I remember thinking after I was divorced that I would not move again for a long time and I didn’t until, guess what? I was evicted, not for none payment of rent. I was evicted because I made too much money and the manager didn’t like me. She didn’t like anyone with more education than she and she evicted everyone with a bachelor’s degree or higher. I was in government subsidized housing. I knew the drill, more money rental increases, not eviction, but no one would take my case or help me from ACORN to Berkeley Community Law to City Council person Natalie Bayton.  My daughter and I were homeless for almost year after that. I went to work daily at Contra Costa College and Laney College and Chabot College. My younger daughter went to school, her first year at the California College of Arts and Crafts. It was hard, but perhaps the fact she is an artist gave her an outlet for her worries.

We were so happy to find the 14th Avenue Apartment, I slept on the floor for a year, took the bus to work. (My car stopped running). We didn’t have any furniture. Well, my daughter had a bed. She bought me a bed for my birthday present. It was a sofa bed. We moved from there into a house we purchased for too much money. We lost about $200,000 in a quick sale after being burglarized three years ago this year. People were buying houses for half the price of ours.

If there are any lessons here, one is that when I needed help the first time, all the agencies I knew told me they could not help me, that I made too much money.  The Oakland City council persons I contacted whom I had worked with in developing housing stock in West Oakland could not find any property for me to rent or purchase. There were no lawyers who could help me, though they had helped others I’d referred to them over the years. Something was fishy, but I left, turned in the keys so I had nowhere to return to.

I even put my dilemma in writing and published it, still no help.

So I lost my community. I loved Oak Center Apartments and the Oak Center neighborhood. Unlike other HUD properties, like the one where my brother lives in San Francisco, it was not converted into a co-op where we could own our units (although we talked about it).  I had to move to East Oakland where I knew no one, and then when I bought the house, I still knew no one. Well I met a few people, drug dealers who were soon killed around the corner in shootouts on Seminary. Other people on my block had so many bars around their doors I could not see them, let alone have a relationship with them.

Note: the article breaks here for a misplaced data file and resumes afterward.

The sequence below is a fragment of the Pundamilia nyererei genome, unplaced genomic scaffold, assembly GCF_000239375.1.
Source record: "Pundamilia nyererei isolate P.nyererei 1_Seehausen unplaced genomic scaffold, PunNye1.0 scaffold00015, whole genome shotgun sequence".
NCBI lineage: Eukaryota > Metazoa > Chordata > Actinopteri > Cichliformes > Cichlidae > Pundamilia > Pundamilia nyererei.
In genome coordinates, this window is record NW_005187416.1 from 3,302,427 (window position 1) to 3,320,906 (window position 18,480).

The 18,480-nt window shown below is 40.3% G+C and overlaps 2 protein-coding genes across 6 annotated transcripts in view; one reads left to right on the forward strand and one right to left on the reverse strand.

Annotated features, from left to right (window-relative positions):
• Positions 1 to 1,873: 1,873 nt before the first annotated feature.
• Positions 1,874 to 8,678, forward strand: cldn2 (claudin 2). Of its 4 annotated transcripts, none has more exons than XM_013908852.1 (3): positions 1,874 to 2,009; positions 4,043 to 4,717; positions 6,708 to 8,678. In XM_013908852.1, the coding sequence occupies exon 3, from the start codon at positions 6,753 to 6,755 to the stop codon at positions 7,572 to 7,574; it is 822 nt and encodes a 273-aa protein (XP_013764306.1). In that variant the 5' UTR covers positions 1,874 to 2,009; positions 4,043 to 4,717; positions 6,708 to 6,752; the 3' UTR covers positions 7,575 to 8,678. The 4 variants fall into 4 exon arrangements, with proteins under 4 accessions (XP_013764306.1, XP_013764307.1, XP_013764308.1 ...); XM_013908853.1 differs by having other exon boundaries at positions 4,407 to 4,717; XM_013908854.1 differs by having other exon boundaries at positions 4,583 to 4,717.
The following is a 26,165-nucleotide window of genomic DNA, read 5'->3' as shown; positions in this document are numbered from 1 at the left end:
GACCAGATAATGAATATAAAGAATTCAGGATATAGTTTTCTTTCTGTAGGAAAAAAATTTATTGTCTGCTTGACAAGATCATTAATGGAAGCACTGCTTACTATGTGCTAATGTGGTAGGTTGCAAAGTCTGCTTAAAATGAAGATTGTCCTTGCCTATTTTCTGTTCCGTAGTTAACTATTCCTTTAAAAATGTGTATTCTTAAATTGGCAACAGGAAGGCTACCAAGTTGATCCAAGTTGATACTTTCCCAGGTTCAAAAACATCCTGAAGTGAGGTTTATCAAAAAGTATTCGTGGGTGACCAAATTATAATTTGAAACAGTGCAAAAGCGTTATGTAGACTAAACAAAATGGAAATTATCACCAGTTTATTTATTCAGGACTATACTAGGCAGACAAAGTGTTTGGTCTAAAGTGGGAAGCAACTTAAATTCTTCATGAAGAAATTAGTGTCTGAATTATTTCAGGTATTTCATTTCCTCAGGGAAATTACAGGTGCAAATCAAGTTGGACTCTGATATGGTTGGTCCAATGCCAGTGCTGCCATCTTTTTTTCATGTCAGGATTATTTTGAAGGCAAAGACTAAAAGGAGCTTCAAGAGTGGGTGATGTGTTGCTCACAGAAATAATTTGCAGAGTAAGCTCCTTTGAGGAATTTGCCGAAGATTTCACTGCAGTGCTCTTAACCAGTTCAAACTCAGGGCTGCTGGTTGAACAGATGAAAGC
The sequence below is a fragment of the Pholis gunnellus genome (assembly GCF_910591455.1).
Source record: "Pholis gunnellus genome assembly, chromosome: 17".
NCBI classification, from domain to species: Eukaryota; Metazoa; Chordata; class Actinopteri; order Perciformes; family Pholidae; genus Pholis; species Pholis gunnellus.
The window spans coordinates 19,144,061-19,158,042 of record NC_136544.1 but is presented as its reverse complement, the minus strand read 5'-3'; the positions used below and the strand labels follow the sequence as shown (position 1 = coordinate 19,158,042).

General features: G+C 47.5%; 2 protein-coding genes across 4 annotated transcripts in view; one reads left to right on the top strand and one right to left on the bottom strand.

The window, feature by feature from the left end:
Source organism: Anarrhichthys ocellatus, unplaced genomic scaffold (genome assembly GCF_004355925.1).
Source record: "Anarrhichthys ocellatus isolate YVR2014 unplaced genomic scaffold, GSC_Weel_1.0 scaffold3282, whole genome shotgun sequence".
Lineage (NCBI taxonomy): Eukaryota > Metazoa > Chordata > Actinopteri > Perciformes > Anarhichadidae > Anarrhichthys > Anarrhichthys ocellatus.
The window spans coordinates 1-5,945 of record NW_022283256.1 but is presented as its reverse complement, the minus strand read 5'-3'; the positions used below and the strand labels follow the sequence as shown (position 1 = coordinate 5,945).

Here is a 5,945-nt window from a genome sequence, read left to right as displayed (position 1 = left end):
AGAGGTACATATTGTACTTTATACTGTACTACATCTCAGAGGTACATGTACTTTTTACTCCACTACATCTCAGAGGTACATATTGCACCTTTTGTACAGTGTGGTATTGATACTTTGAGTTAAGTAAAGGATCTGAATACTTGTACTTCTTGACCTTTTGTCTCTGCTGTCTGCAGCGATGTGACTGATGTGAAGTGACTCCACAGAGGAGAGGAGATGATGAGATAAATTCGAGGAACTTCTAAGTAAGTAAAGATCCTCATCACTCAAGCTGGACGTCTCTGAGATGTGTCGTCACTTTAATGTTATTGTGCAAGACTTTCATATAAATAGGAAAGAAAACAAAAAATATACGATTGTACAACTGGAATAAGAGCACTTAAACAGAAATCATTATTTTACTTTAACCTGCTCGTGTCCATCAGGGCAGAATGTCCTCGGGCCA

I am happy where I am now. I live alone for the first time in my life. My younger daughter got married and when we sold the house, we parted ways – yes, I was disappointed, but I am learning to live with the solitude. It isn’t too bad (smile).

The Oakland I once knew has changed a lot. West Oakland 26 years ago was a lot blacker. There were black people who owned their homes and when I rode my bike or walked around, I’d see others who looked like me on the streets too. I didn’t see a lot of police and that was okay.

The internally displaced persons living under freeways and in ditches and behind stores like Target in Emeryville is a new phenomenon. I remember the first time I saw all the tents lined up on San Pablo and West Grand Avenue last year on my way to an African Diaspora Bazaar. I was floored. Since when is being internally displaced normalized to the point that there is living room furniture set up for entertaining guests?

When I got out the car to talk to the people Monday, January 4, I just couldn’t. What could I say? How could I bring a bit of sunshine to these chilly streets, wet with a brisk wind-chill factor?

At another spot where I knew a few of the residents, I got out and walked around, checking-in to see how people were. It had been a week and I like to go by once a week to see how people are.  People are getting housing, others are making the situation work.  Two women were hospitalized. One woman I’d met, died. It would be easier if there was a bit more assistance like garbage disposal for illegal dumping. Access to toilet facilities and places to shower and wash clothes. If St. Vincent de Paul is the nearest place to wash up and do laundry for free, and they are closed on Monday, it might take all day to do this.

Tuesday, January 5, 2016 at the Oakland City Council a Shelter Crisis Ordinance was adopted by Council. This means that City Property like the Lake Merritt Garden Center can be turned into temporary shelter for those in need of such. Council person Desley Brooks recommended that the Garden Center be ready to go in 15 days. 200 beds will not serve the entire displaced community, but it would be a start. We could see the bureaucratic wheels turning slowly as the City Attorney spoke about agenda items and procedures, while people are freezing on the streets of Oakland. With the pending storms only getting worse, what does the City have in mind for those without permanent shelter?